There are talents one exhibits that determine their position in different sports.

For football, someone good at scoring goals plays as a striker, and a very good passer of the ball is slotted into midfield.

For 15-year-old Doyin Bakare, her ability to shoot made her a perfect fit for the shooting guard position on the basketball court.

“When I started basketball, the first thing I worked on was my shots,” six-foot Bakare said. “So, I have this great shooting ability, so when any coach sees me, they want me to play as a shooting guard, not point guard.”

The SS2 student at Friendly International School in Karu, Abuja spoke about how she fell in love with the game at the age of 11.

“Ever since I was little, I had wanted to participate in sports, and the first game I was introduced to was basketball when I was 11. First time on the court, I just fell in love with the game, and ever since then, I have been playing basketball,” she told PUNCH Sports Extra.

After this, she started training with a friend and her ability drew the team’s coach to her, who invited her to join the female team, but it wasn’t always going to be easy on the court at first.

“I had a friend who was always going to the court to train, so, I decided to follow him to the court one day. When I saw people playing, I was interested, so I went back the following day, and after some few days training with them, my friend’s coach said I should come and join the female team.

“When I started training, playing basketball was not easy, it was a lot of work, but my coach would encourage me, telling me that I was new, and I could go places from the way I trained and with the kind of love I had for the game,” Bakare told PUNCH Sports Extra.

At 12 she won her first award.

“In my first year of basketball while playing for the City Chiefs in Abuja, I was awarded the most improved player on the court by my coach in 2020.”

As a shooter, it is no surprise that Bakare’s favourite basketball players are Golden State Warriors’ Stephen Curry and Landerneau Bretagne Basket’s Ezinne Kalu.

“When I grew older, I got interested in the NBA, so, I watched Stephen Curry, I just really liked how he made the sport look so easy, and ever since then, I now decided to work harder. He is my favourite basketball player. I like the way he shoots, and he makes shooting look so effortless, and rarely misses,” she told PUNCH Sports Extra.

“I am a also big fan of Ezinne Kalu of D’Tigress. She is a point guard like Curry, I like the way she controls the floor, the way she finishes, and above all she gives me hope. She gives me hope because most times height is a limitation for female players, but she’s 5’9 and she has made it far,” she said.

The teenager has also featured in MILO school competitions, the biggest youth basketball competition in Nigeria, but is yet to claim a medal.

However, she hasn’t given up.

“I have gone for some MILO competitions representing Government Secondary School in Nyanya, Abuja. My team didn’t make it out of the zonals because you have to qualify from your zone before making it to competition finals. The furthest we have gone is the zonal finals, but we lost and I was very sad each time, but it motivates me to work harder.

“I feel I have improved much more between now and then. I am more confident of myself now as a shooting guard and I hope we can win at the next tournament before I finish secondary school,” Bakare said.

When asked about the goals she hopes to achieve with basketball, she told PUNCH Sports Extra she hopes to make it to the United States of America where she can play basketball and also further her education.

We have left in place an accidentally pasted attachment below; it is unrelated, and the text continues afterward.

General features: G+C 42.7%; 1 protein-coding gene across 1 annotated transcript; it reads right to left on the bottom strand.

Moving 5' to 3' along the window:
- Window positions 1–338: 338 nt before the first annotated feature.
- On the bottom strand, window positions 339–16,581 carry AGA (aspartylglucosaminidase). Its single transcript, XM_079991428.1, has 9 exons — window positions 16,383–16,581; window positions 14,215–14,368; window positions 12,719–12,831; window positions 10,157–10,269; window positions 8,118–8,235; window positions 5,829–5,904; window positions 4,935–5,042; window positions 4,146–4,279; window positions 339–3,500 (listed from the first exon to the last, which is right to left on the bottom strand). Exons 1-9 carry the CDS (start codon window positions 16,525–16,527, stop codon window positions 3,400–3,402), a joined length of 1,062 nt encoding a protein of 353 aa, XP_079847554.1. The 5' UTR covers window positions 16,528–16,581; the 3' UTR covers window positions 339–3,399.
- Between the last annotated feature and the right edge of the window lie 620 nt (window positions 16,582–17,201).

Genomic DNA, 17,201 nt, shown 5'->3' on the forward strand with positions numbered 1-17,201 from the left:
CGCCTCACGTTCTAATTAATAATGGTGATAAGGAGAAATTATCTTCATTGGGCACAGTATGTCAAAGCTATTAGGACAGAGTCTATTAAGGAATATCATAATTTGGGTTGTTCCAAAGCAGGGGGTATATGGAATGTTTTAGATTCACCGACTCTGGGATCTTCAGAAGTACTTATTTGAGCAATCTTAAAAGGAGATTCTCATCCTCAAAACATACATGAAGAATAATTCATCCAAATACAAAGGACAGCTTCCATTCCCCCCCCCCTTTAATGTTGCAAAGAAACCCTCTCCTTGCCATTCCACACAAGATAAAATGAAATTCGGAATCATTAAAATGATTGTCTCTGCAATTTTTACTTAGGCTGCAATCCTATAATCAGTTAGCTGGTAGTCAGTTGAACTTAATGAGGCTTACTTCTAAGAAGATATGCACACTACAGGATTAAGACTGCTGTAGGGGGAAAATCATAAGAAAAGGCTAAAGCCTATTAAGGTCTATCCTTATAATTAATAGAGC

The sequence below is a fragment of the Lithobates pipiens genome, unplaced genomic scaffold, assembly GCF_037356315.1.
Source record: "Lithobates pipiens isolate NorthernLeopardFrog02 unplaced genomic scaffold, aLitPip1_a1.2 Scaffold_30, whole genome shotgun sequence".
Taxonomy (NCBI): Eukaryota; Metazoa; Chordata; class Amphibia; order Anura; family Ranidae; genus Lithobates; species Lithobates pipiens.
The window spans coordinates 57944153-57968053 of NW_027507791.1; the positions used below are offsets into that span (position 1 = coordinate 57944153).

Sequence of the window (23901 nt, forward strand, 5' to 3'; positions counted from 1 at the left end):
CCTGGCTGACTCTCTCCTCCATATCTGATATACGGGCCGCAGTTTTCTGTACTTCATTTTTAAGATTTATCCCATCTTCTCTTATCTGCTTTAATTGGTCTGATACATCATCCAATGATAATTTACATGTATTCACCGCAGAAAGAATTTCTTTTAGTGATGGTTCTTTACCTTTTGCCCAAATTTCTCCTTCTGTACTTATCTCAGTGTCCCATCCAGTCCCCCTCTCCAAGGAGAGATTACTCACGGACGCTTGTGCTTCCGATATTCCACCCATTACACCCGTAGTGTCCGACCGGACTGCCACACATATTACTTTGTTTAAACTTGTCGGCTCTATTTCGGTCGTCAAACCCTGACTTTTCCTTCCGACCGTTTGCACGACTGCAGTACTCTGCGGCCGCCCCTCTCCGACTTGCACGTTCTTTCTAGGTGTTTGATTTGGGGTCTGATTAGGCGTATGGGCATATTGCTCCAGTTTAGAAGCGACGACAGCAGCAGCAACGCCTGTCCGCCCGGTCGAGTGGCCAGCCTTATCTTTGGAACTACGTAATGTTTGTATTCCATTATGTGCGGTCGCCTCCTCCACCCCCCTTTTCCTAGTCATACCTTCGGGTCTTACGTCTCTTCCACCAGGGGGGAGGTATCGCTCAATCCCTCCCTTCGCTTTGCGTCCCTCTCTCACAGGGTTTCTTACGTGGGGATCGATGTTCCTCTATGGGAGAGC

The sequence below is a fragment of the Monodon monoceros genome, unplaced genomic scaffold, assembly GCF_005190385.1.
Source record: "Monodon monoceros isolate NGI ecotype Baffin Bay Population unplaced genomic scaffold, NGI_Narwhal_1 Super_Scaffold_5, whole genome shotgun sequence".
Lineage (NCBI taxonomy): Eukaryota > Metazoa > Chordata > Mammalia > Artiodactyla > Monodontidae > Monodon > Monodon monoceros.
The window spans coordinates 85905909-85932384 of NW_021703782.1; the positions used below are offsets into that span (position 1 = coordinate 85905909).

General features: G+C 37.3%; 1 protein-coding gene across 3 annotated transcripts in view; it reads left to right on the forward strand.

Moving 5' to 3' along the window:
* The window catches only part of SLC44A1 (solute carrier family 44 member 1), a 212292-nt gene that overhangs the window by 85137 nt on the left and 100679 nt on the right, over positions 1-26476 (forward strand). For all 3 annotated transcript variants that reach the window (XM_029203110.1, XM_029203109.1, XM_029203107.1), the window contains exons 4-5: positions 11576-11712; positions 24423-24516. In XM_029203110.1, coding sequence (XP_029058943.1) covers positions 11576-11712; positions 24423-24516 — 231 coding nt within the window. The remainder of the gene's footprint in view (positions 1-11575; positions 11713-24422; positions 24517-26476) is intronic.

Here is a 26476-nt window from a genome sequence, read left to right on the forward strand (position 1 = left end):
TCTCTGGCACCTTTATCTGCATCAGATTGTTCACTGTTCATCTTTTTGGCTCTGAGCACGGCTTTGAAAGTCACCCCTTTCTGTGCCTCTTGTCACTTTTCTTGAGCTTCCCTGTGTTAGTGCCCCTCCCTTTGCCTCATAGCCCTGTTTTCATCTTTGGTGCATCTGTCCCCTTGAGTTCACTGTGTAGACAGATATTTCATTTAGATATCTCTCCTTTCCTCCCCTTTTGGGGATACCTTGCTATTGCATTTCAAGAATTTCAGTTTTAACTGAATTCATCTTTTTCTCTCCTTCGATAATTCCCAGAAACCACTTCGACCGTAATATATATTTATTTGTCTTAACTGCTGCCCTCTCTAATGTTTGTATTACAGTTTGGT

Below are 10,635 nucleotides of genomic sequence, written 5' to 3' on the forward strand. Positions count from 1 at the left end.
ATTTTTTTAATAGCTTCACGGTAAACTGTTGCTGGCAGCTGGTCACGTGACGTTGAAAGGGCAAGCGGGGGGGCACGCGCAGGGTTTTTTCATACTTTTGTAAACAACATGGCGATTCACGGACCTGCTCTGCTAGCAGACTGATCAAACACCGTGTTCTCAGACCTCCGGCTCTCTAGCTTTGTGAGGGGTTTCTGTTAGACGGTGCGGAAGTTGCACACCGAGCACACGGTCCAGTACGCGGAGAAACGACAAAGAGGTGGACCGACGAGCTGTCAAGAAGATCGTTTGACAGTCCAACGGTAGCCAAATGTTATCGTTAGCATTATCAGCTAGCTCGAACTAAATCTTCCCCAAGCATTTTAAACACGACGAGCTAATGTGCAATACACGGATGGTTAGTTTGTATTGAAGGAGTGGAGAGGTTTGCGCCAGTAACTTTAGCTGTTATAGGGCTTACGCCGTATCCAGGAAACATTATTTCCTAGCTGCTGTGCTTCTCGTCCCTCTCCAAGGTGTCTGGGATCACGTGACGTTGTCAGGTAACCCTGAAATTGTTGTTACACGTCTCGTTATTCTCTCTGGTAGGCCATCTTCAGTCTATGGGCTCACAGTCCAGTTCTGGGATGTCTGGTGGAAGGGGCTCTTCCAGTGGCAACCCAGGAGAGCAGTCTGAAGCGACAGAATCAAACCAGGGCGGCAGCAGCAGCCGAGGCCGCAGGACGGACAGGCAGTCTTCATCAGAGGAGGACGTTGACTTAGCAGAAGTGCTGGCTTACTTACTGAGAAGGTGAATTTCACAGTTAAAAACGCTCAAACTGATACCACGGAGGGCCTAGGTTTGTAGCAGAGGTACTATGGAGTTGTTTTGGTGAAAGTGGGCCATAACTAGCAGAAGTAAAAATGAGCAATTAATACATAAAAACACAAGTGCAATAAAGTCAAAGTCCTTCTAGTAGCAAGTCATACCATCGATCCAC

“I hope to get into one of the best high schools in the USA, then into college and then the WNBA, or also play in the Euro leagues,” she said.

Bakare enjoys her mother’s support but at some point she feared her daughter was getting “too deep” into the game.

“Initially, my mum supported me. Over time, she thought I was getting too involved because she initially thought it was a phase.

“She started to withdraw and tried to get me to withdraw but seeing how much I have grown to love the game and how much I have improved  and the opportunities that will likely come from it, she started supporting me again.”

Bakare says her happiest moment was when she was able to impress the entire basketball court during a friendly game with City Chiefs.

“There was a game I played for City Chiefs, it was a friendly match, and I made this move that got the whole court screaming, so I did a fake pass, then after losing the defender, I made a shot, and they had to stop the game to celebrate that basket. I felt so proud of myself,” she said.

Like most young athletes still in school, Bakare considered giving up her dreams for education.

“I considered giving up when I first started, I was having troubles balancing education and basketball, and at some point, I was wondering if I should drop basketball and focus on my studies, but at the same time, I can’t really leave the sport, so, I pushed on. It is not easier now, but I have gotten better at finding my way around balancing both,” she told PUNCH Sports Extra.

One of Bakare’s coaches, Anthony Nkem, said he met her back when she was 13, adding that she impressed him with her ability and mentality.

“I met her during the COVID-19 lockdown, at Rowe Park in Lagos. I saw her train and was impressed because of her height and ability at just 13. I think she is still growing much taller, and if she continues on this path, getting better, she can get to play high school basketball in the US.

“Her biggest strength as a player right now is her mentality, she wants to improve, she wants to learn and she is confident in her abilities. She believes she is going to get to that elite level while understanding that it takes steps to grow into that stage,” Nkem said.

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